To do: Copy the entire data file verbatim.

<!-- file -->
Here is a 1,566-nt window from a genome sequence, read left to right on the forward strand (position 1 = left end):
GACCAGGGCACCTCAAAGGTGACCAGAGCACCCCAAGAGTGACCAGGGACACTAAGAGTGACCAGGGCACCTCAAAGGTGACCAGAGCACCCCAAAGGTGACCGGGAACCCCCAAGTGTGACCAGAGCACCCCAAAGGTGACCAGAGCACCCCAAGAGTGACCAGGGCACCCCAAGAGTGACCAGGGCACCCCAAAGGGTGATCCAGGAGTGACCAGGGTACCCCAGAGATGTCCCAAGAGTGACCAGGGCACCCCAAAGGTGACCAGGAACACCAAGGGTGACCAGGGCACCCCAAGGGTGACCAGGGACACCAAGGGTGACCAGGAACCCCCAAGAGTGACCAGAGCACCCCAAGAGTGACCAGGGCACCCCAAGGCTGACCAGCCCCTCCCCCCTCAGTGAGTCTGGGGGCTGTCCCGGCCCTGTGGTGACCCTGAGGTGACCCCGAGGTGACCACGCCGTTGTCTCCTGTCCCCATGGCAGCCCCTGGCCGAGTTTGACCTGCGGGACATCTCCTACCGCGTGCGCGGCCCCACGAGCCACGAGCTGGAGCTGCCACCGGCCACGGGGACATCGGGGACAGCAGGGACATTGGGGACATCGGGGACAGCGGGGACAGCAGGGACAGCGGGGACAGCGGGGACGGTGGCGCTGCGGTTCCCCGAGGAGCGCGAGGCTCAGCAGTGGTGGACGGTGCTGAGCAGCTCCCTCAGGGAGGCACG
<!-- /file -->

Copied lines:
Here is a 1,566-nt window from a genome sequence, read left to right on the forward strand (position 1 = left end):
GACCAGGGCACCTCAAAGGTGACCAGAGCACCCCAAGAGTGACCAGGGACACTAAGAGTGACCAGGGCACCTCAAAGGTGACCAGAGCACCCCAAAGGTGACCGGGAACCCCCAAGTGTGACCAGAGCACCCCAAAGGTGACCAGAGCACCCCAAGAGTGACCAGGGCACCCCAAGAGTGACCAGGGCACCCCAAAGGGTGATCCAGGAGTGACCAGGGTACCCCAGAGATGTCCCAAGAGTGACCAGGGCACCCCAAAGGTGACCAGGAACACCAAGGGTGACCAGGGCACCCCAAGGGTGACCAGGGACACCAAGGGTGACCAGGAACCCCCAAGAGTGACCAGAGCACCCCAAGAGTGACCAGGGCACCCCAAGGCTGACCAGCCCCTCCCCCCTCAGTGAGTCTGGGGGCTGTCCCGGCCCTGTGGTGACCCTGAGGTGACCCCGAGGTGACCACGCCGTTGTCTCCTGTCCCCATGGCAGCCCCTGGCCGAGTTTGACCTGCGGGACATCTCCTACCGCGTGCGCGGCCCCACGAGCCACGAGCTGGAGCTGCCACCGGCCACGGGGACATCGGGGACAGCAGGGACATTGGGGACATCGGGGACAGCGGGGACAGCAGGGACAGCGGGGACAGCGGGGACGGTGGCGCTGCGGTTCCCCGAGGAGCGCGAGGCTCAGCAGTGGTGGACGGTGCTGAGCAGCTCCCTCAGGGAGGCACG